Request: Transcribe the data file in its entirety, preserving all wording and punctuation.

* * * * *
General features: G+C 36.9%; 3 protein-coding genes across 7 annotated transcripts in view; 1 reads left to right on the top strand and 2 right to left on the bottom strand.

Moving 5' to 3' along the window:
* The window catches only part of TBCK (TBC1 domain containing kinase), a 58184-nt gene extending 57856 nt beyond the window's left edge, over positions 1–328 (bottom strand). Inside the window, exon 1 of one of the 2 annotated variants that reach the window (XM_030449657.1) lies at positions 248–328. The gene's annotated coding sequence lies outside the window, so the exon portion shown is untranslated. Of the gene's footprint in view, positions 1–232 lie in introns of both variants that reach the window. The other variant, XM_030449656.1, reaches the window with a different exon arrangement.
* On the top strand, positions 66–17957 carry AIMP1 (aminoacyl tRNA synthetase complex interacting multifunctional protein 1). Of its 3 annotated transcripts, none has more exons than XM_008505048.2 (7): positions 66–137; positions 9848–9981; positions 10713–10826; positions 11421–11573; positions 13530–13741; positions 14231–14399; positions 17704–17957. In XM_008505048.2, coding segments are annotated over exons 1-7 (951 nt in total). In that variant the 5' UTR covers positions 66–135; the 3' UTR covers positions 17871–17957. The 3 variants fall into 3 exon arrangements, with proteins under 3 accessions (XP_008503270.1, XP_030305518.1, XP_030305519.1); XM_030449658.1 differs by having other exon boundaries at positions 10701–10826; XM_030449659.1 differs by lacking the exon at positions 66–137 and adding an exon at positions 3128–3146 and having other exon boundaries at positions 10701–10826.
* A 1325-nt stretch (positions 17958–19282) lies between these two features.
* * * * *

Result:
General features: G+C 36.9%; 3 protein-coding genes across 7 annotated transcripts in view; 1 reads left to right on the top strand and 2 right to left on the bottom strand.

Moving 5' to 3' along the window:
* The window catches only part of TBCK (TBC1 domain containing kinase), a 58184-nt gene extending 57856 nt beyond the window's left edge, over positions 1–328 (bottom strand). Inside the window, exon 1 of one of the 2 annotated variants that reach the window (XM_030449657.1) lies at positions 248–328. The gene's annotated coding sequence lies outside the window, so the exon portion shown is untranslated. Of the gene's footprint in view, positions 1–232 lie in introns of both variants that reach the window. The other variant, XM_030449656.1, reaches the window with a different exon arrangement.
* On the top strand, positions 66–17957 carry AIMP1 (aminoacyl tRNA synthetase complex interacting multifunctional protein 1). Of its 3 annotated transcripts, none has more exons than XM_008505048.2 (7): positions 66–137; positions 9848–9981; positions 10713–10826; positions 11421–11573; positions 13530–13741; positions 14231–14399; positions 17704–17957. In XM_008505048.2, coding segments are annotated over exons 1-7 (951 nt in total). In that variant the 5' UTR covers positions 66–135; the 3' UTR covers positions 17871–17957. The 3 variants fall into 3 exon arrangements, with proteins under 3 accessions (XP_008503270.1, XP_030305518.1, XP_030305519.1); XM_030449658.1 differs by having other exon boundaries at positions 10701–10826; XM_030449659.1 differs by lacking the exon at positions 66–137 and adding an exon at positions 3128–3146 and having other exon boundaries at positions 10701–10826.
* A 1325-nt stretch (positions 17958–19282) lies between these two features.